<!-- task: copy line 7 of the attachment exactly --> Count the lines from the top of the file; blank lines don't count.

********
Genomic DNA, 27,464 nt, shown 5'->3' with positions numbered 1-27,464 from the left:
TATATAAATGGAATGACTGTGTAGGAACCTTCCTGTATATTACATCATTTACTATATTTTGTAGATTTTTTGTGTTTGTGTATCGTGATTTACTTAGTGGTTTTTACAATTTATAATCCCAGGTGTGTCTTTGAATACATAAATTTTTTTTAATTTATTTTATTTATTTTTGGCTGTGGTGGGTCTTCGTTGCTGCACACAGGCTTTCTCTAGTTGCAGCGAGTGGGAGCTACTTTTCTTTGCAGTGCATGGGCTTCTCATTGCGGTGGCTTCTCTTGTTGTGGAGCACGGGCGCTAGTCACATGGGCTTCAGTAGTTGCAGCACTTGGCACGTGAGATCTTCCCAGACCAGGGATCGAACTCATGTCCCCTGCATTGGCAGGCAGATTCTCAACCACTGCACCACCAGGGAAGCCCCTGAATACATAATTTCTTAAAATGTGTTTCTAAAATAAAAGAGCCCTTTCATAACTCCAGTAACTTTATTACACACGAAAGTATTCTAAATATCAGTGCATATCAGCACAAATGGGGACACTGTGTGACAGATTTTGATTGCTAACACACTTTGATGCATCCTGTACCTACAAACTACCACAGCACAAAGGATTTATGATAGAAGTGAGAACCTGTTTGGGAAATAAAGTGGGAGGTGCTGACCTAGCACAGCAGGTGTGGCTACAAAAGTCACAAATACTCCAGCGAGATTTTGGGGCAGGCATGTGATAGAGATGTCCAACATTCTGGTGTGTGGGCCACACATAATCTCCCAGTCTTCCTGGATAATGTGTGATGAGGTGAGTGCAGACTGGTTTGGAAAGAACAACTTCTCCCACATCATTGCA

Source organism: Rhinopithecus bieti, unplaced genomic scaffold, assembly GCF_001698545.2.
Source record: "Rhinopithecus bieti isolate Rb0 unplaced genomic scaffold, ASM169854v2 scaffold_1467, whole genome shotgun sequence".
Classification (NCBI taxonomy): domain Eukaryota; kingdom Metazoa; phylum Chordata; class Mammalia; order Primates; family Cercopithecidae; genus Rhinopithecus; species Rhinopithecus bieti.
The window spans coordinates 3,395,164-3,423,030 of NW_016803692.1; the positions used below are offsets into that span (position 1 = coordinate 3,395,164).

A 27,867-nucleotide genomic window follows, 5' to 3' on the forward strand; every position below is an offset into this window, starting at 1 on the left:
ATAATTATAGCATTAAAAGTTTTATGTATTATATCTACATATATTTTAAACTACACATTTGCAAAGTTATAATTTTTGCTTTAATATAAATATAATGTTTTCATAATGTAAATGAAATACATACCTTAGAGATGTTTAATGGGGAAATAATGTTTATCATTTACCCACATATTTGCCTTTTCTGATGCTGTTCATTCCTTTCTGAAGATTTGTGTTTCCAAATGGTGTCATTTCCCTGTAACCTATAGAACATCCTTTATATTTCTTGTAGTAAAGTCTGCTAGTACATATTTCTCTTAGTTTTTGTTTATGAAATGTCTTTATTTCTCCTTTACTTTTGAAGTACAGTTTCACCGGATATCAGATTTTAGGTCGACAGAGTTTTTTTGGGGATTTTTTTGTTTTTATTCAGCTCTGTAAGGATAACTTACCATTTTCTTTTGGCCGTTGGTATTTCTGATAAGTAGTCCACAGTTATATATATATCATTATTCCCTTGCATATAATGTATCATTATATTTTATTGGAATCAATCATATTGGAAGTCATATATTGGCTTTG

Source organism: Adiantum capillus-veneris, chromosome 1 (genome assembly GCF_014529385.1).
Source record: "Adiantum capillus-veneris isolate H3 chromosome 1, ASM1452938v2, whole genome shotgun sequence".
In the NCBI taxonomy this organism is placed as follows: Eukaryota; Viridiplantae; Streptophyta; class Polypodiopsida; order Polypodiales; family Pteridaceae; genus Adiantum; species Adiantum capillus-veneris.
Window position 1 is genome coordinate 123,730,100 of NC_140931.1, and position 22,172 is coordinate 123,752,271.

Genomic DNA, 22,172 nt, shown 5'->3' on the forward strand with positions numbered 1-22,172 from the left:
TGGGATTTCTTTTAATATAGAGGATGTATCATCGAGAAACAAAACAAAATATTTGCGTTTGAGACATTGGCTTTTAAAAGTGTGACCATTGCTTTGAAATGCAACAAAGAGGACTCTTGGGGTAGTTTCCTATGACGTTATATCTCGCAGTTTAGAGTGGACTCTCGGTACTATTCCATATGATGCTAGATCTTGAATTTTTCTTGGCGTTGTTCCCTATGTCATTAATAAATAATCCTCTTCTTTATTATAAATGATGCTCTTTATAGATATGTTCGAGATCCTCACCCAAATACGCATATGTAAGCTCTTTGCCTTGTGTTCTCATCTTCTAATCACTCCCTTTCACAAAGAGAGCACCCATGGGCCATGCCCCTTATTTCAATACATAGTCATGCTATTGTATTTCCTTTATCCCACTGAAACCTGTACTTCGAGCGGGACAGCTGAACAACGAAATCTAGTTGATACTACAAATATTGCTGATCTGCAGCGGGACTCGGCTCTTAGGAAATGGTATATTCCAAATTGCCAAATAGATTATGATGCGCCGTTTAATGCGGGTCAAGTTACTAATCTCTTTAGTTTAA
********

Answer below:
A 27,867-nucleotide genomic window follows, 5' to 3' on the forward strand; every position below is an offset into this window, starting at 1 on the left: